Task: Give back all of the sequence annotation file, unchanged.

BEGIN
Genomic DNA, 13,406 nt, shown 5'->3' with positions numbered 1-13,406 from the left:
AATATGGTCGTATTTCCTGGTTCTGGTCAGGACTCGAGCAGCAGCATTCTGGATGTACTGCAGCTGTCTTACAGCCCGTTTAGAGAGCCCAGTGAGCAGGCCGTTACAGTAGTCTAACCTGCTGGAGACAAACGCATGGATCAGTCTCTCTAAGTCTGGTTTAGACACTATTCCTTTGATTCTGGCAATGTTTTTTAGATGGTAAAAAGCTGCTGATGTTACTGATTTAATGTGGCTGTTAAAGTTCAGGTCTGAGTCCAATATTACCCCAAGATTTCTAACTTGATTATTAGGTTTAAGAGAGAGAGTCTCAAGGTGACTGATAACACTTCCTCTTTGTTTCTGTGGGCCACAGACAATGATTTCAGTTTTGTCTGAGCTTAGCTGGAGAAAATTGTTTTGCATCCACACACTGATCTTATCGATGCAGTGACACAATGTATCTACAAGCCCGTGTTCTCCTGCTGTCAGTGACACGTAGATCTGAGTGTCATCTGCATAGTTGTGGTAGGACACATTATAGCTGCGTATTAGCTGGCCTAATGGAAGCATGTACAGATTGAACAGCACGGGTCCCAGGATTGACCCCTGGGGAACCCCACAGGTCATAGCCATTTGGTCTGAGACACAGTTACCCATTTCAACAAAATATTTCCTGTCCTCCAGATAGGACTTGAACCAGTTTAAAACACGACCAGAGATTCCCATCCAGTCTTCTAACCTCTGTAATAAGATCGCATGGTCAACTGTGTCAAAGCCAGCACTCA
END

Genomic DNA, 13,406 nt, shown 5'->3' with positions numbered 1-13,406 from the left:
AATATGGTCGTATTTCCTGGTTCTGGTCAGGACTCGAGCAGCAGCATTCTGGATGTACTGCAGCTGTCTTACAGCCCGTTTAGAGAGCCCAGTGAGCAGGCCGTTACAGTAGTCTAACCTGCTGGAGACAAACGCATGGATCAGTCTCTCTAAGTCTGGTTTAGACACTATTCCTTTGATTCTGGCAATGTTTTTTAGATGGTAAAAAGCTGCTGATGTTACTGATTTAATGTGGCTGTTAAAGTTCAGGTCTGAGTCCAATATTACCCCAAGATTTCTAACTTGATTATTAGGTTTAAGAGAGAGAGTCTCAAGGTGACTGATAACACTTCCTCTTTGTTTCTGTGGGCCACAGACAATGATTTCAGTTTTGTCTGAGCTTAGCTGGAGAAAATTGTTTTGCATCCACACACTGATCTTATCGATGCAGTGACACAATGTATCTACAAGCCCGTGTTCTCCTGCTGTCAGTGACACGTAGATCTGAGTGTCATCTGCATAGTTGTGGTAGGACACATTATAGCTGCGTATTAGCTGGCCTAATGGAAGCATGTACAGATTGAACAGCACGGGTCCCAGGATTGACCCCTGGGGAACCCCACAGGTCATAGCCATTTGGTCTGAGACACAGTTACCCATTTCAACAAAATATTTCCTGTCCTCCAGATAGGACTTGAACCAGTTTAAAACACGACCAGAGATTCCCATCCAGTCTTCTAACCTCTGTAATAAGATCGCATGGTCAACTGTGTCAAAGCCAGCACTCA